Football schedule format could be turbulent waters for smooth-sailing SEC
ACC members spent their spring meetings quelling mutiny. Pac-12 members spent the last year seesawing between trust and panic. The Big 12 is charting a path with four new members, two lame ducks, and no bellcows. The Big Ten has a new commissioner trying to untangle the television deal his predecessor sort of completed.
And the SEC continues to glide across the seas, a battleship gleaming in the sunlight.
The Southeastern Conference convenes for its annual spring meeting in Destin next Tuesday with one big issue that it may not solve and no existential crises.
In college athletics these days, a lack of drama is multiplication by subtraction.
“Humdrum is a good way to put it,” associate commissioner and chief spokesman Herb Vincent said.
The league’s one big issue is the future of its conference schedule, a discussion that has continued for so long that it should be produced by Netflix (Season Three: Eight Games or Nine?).
The schedule length is a big deal to anyone interested in competitive equity and, hence, the coming 12-team College Football Playoff. The public wants the SEC to play a nine-game schedule. The rest of college football wants the SEC to play a nine-game schedule. But like any good miniseries, the plot continues to twist and turn.
The SEC thought that more conference games would equal more money from ESPN, the network that will begin paying $927 million to the league next year. But ESPN hasn’t risen to the bait.
9-game schedule could end historic rivalries
In a nine-game schedule, each team would have three permanent opponents, then alternate the other 12, six per year. The discussion of permanent opponents made at least one team switch sides in the league debate.
Alabama head coach Nick Saban has been saying for more than a decade that he wanted the Crimson Tide to play nine SEC games per year (and memory suggests he once said he’d be fine with 10). But Alabama began scheduling two Power Five non-conference opponents from 2025 on (for instance, Florida State and Wisconsin in 2025, Ohio State and Oklahoma State in 2028). Then the league suggested earlier this year that in a nine-game schedule, Alabama’s permanent opponents would be Auburn, LSU and Tennessee, three historic SEC powers.
Saban, pleading for competitive equity, now is a proponent of the eight-game schedule.
“I think there are pros and cons when you look at the eight vs. nine models,” Alabama athletic director Greg Byrne said Monday. “It’s important for all of us to create value for our institutions and the Southeastern Conference. I’m sure there will be a continued healthy debate.”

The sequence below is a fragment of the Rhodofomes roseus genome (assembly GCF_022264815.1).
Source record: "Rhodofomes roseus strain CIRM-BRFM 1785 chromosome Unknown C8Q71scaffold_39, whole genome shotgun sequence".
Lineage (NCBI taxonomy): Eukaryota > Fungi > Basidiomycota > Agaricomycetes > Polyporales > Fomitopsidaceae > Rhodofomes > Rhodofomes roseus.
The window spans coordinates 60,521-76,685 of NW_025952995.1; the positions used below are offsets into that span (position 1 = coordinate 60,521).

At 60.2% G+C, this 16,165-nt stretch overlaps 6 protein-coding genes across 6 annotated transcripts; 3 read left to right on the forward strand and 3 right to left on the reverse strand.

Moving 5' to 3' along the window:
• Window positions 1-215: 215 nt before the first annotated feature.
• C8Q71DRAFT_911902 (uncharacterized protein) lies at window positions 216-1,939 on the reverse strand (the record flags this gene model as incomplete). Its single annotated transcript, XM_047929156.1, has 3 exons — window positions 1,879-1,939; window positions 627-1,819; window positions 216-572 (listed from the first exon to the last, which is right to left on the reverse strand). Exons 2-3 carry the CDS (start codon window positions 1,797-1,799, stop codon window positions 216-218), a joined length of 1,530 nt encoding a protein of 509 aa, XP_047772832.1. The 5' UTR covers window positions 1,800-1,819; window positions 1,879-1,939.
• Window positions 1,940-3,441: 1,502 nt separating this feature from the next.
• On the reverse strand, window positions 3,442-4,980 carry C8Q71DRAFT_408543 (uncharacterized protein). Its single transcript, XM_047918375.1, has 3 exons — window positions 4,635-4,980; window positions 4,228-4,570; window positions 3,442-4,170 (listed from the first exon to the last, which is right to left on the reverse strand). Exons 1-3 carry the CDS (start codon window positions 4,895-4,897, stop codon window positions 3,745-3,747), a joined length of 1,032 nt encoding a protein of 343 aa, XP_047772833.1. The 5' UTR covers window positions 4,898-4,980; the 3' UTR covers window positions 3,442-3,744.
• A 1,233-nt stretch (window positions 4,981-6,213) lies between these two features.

The framework of a football schedule is a competitive and financial issue for the member schools and an emotional minefield for their fan bases. Historic rivalries are at stake.
Some may be revivified, like Texas–Texas A&M. Others, like Georgia-Tennessee, will be tossed aside. But for more than three decades, administrators across the country have been quick to toss rivalries over the side of the ship in order to load on more money.
Oklahoma comes to the SEC with its biggest rival and leaves behind Bedlam. The Sooners may develop a rivalry with Arkansas, or redevelop one with Missouri. But it will take a decade or four. Ask Nebraska how its Big Ten rivalries are going.
Oklahoma and Texas will send their presidents, athletic directors, and senior women’s administrators to the SEC spring meetings for the first time, 13 months before they move over from the Big 12. Sooner athletic director Joe Castiglione described their presence in Destin next week as somewhere between “What are you doing here?” and casting a vote.
“They will certainly know how we feel,” said Castiglione, who said Oklahoma favors the nine-game schedule.
He laughed and added, “There may be a Robert’s Rules of Order that I have to check. We’re only voting in one conference at the moment.”
SEC schedule concern no big deal compared to ACC’s issues
Commissioner Greg Sankey hopes to leave Destin with a decision on the schedule. But the search for consensus could easily produce another twist or turn. The league typically announces its football schedule around the start of the football season. Summer beckons the procrastinators. The SEC may leave Destin having done nothing more than kick its schedule issue down the beach.
All of which is to reiterate that as existential crises go, the SEC schedule is weak tea. Existential crises are tormenting what’s left of the Pac-12, not to mention the ACC, a league in torment because its TV contract with ESPN doesn’t expire until 2036.
For perspective, North Carolina quarterback Drake Maye will turn 34 years old in 2036. His coach, Mack Brown, will turn 85.
The ACC’s public/private debate over testing the grant of rights clause that binds members to the league injured a lot of feelings in a league that historically prided itself on its One-For-All-All-For-Oneness. This is the league where the late commissioner Gene Corrigan once forced feuding basketball coaches Dean Smith of North Carolina and Rick Barnes of Clemson to settle their differences over a cocktail in Corrigan’s home.
That happened in 1995, before the league expanded from Boston to Miami and the geographical bonds began to loosen.
These days, the “we” section of the ACC has been overtaken by the “me” section. If the ACC votes to dole out its broadcast revenue based on results it will be an invitation to disgruntlement, judging by what happened in the Big 12. It would be fair to point out that a bigger piece of the pie didn’t prevent Texas from leaving for a bigger pie.